The painful headlines of mass shootings are appearing more frequently. In 2022, there have already been 27 mass shootings. The most recent attack in Buffalo, NY, and in Uvalde, Texas have left the country once again in mourning asking when and how will this stop.
The issue of gun control is as divisive as any other in this country. According to a Pew Research Center study, only 48% of Americans see gun violence as a big problem. The attitudes about gun violence also vary widely by race, ethnicity, party, and community type. In February 2020, the Jewish Council on Public Policy (JCPA) Delegates Assembly adopted a resolution on Gun Violence Prevention.
Rooted in the belief in the sanctity of life, the Jewish community relations field has fought for decades to prevent gun violence, which has become heart-breaking and unacceptably common. Gun violence, including mass shootings, have reached epidemic levels, impacting people from every walk of life in almost every community in our nation. The Jewish community has itself experienced the deadly effects of gun violence. Americans are now 25 times more likely to be killed by guns and eight times more likely to kill themselves with a gun than people in other developed countries. Each year, over 36,000 people are killed by guns, and gun-related homicide remains the leading cause of death among Black teens and adults ages 15-34.
JCPA’s work on gun violence prevention began in 1968. Over the next four decades, JCPA repeatedly returned to gun violence prevention, building a consensus within the Jewish community to support commonsense regulations while opposing repressive crime control measures. Based on the 2013 Resolution on Mass Violence, JCPA penned an open letter to Congress in 2018, signed by 22 national Jewish agencies, including the four main denominations of Judaism, calling for stronger measures to end gun violence.
The Jewish community has a deep and abiding concern for public safety. Driven by our belief in the overriding sanctity of life and the commandment against murder, the Jewish community relations field is committed to a comprehensive approach to reducing gun violence, and to condemning mass shootings as domestic terrorism.
The Jewish Council for Public Affairs advocates for several reforms on a national level but involvement in the Jewish community differs across the country. Many communities have chosen to focus on more pressing matters for the Jewish community but perhaps it is time for our local and national agencies to revisit the issue as gun violence continues to grow and will inevitably end up at our doorsteps again.
As Rabbi Abraham Joshua Heschel phrased it, Judaism calls upon us to take “a leap of action”. Many people feel at a loss for what actions to take next and what can they personally do to make a difference.
A few recommendations made include:
- Educating our communities about how gun violence overlaps topics like hate, crime, domestic violence, and law enforcement shootings with unique manifestations and impacts on different individuals and communities.
- Working with local law enforcement to educate the public, especially the Jewish communities we serve and represent, about the impacts of gun violence and common-sense solutions, including safe storage and gun locks is key.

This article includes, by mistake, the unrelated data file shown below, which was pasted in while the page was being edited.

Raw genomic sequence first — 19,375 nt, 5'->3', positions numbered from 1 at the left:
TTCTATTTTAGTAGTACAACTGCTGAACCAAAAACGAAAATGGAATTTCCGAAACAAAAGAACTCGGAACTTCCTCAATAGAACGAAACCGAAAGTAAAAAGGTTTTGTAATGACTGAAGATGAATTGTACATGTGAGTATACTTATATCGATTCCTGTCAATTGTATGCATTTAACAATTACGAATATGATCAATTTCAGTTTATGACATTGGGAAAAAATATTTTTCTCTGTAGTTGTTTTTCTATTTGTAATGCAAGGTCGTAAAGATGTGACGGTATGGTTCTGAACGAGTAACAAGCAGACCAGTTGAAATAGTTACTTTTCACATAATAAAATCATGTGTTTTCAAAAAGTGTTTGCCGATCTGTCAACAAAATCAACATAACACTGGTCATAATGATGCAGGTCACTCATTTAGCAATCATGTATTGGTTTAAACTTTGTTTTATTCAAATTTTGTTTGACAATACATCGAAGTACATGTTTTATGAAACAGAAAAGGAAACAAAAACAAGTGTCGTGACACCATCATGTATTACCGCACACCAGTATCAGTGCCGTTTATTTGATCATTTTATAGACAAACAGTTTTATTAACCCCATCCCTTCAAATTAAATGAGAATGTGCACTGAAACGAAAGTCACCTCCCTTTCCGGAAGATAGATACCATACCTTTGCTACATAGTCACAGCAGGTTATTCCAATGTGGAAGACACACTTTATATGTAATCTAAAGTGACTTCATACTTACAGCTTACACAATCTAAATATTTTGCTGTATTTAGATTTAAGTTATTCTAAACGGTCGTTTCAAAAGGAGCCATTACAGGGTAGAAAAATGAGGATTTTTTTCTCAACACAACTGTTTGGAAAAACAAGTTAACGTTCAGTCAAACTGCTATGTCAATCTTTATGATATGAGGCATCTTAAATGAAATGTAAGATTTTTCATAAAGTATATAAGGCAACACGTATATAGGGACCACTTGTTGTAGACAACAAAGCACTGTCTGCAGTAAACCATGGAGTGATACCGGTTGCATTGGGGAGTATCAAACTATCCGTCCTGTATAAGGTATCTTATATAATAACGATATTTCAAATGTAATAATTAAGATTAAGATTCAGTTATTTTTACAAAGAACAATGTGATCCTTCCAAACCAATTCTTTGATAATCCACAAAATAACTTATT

- Joining and participating in broad coalitions to advocate for reforms as well as elevating and centering those most impacted. There is a South Jersey chapter of “Moms Demand Action” which is already active within our local synagogues.
- Urge Congress and the Administration, as well as state and local governments, to pass laws to reduce gun violence and to enforce existing gun laws.
New Jersey has some of the most far-reaching gun safety laws on the books. The Governor and the Legislature have already taken significant steps to combat the growing gun violence epidemic. Among other measures taken, New Jersey has established a “red flag” law for gun violence protective orders, criminalized firearms trafficking, strengthened background checks, reduced the maximum capacity of ammunition magazines, banned “ghost guns,” established the Gun Violence Research Center to identify evidenced-based solutions to the gun violence crisis, and established a partnership with a coalition of states (Connecticut, New York, and Pennsylvania) to share crime gun data within and between law enforcement agencies. The gun safety package of legislation, if passed by the Senate and Assembly and signed into law, would be the third wide-ranging gun safety package signed by the Governor since taking office. Governor Murphy held a press conference calling for the passage of the Comprehensive Gun Safety Legislative Package that he initially proposed in April 2021.
Our advocacy efforts should also include advocating for full funding for the Bureau of Alcohol, Tobacco, Firearms, and Explosives (ATF) as well as an appointed full-time director. To be truly successful, we must also advocate for full and open communication and coordination between federal, state, and local agencies charged with the enforcement of gun laws while working with gun manufacturers, distributors, law enforcement, and other relevant stakeholders to support and adopt evidence-based gun technology to reduce violence.
Individually, it is frustrating that the process takes so long but by reaching out to elected officials as an eventual collective voice with your concerns, signing petitions, voting, and educating ourselves on the factors leading to gun violence, we will eventually be heard. Public outcry and involvement are what encourage change and we continue to strive for a caring and peaceful existence among all people in all our communities!